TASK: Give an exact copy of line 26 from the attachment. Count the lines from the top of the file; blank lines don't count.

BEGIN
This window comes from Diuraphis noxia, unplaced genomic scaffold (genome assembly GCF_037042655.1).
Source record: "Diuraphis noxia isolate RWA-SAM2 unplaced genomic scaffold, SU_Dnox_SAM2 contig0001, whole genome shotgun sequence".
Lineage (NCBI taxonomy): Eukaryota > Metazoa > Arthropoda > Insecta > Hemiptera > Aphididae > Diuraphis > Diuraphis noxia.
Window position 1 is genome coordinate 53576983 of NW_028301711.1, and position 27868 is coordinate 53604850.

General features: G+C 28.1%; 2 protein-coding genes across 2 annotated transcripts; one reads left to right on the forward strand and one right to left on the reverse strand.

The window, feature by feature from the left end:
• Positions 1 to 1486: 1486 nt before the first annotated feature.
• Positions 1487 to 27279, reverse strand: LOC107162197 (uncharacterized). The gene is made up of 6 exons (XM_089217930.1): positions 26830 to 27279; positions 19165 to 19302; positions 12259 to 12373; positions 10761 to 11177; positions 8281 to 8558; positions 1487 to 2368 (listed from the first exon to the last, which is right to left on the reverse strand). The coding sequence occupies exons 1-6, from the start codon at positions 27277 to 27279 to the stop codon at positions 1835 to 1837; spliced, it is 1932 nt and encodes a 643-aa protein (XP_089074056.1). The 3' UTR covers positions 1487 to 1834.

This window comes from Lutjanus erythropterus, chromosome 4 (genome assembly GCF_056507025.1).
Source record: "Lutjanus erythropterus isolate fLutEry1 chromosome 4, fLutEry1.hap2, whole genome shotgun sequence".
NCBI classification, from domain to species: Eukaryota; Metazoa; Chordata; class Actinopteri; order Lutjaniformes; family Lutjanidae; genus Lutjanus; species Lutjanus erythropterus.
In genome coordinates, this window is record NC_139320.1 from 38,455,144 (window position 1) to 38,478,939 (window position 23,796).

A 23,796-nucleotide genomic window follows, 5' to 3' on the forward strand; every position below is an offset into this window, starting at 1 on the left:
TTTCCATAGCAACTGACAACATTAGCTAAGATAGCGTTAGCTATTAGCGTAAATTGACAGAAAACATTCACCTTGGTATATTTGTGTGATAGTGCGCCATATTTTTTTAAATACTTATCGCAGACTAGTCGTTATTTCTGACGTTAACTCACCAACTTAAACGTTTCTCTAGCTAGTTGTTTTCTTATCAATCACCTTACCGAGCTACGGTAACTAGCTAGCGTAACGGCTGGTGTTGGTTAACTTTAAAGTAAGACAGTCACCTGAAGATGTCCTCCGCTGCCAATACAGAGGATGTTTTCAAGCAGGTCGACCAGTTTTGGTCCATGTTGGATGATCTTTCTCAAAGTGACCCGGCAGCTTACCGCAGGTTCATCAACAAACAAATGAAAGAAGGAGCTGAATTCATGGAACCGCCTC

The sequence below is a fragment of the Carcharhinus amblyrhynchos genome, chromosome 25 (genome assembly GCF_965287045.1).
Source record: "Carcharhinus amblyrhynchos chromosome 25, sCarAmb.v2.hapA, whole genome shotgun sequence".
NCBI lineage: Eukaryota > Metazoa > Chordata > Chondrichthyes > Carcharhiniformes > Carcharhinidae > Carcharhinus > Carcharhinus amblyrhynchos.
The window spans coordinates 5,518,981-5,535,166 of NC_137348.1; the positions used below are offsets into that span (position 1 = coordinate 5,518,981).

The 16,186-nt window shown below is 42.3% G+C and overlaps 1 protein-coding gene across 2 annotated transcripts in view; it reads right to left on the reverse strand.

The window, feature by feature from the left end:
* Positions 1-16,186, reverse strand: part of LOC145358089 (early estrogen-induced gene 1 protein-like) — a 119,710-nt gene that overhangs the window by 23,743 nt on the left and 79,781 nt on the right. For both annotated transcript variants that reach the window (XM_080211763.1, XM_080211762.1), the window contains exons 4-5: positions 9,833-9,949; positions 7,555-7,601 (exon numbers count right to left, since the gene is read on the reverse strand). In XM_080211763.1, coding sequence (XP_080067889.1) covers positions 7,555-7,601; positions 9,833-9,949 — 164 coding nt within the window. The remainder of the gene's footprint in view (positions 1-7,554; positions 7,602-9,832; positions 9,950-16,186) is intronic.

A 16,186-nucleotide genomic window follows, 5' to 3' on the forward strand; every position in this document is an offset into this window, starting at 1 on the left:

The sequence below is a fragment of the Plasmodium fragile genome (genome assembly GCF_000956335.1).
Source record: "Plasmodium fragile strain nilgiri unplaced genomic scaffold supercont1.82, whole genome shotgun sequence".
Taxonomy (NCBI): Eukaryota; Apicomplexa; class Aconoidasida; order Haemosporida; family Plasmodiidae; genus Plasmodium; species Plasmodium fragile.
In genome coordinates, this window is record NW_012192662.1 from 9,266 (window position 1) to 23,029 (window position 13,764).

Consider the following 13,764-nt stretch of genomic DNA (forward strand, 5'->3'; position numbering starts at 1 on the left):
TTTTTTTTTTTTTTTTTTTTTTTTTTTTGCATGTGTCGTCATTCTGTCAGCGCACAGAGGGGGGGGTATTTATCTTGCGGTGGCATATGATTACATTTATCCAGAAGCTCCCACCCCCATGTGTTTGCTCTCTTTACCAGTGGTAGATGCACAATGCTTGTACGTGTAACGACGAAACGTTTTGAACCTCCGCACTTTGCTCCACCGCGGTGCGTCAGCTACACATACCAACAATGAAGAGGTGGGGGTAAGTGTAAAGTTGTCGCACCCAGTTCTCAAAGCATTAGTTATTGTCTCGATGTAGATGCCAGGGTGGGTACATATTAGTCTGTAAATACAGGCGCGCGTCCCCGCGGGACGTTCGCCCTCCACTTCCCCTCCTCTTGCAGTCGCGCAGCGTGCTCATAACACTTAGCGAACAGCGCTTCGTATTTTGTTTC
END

In genome coordinates, this window is record NW_012192662.1 from 9,266 (window position 1) to 23,029 (window position 13,764).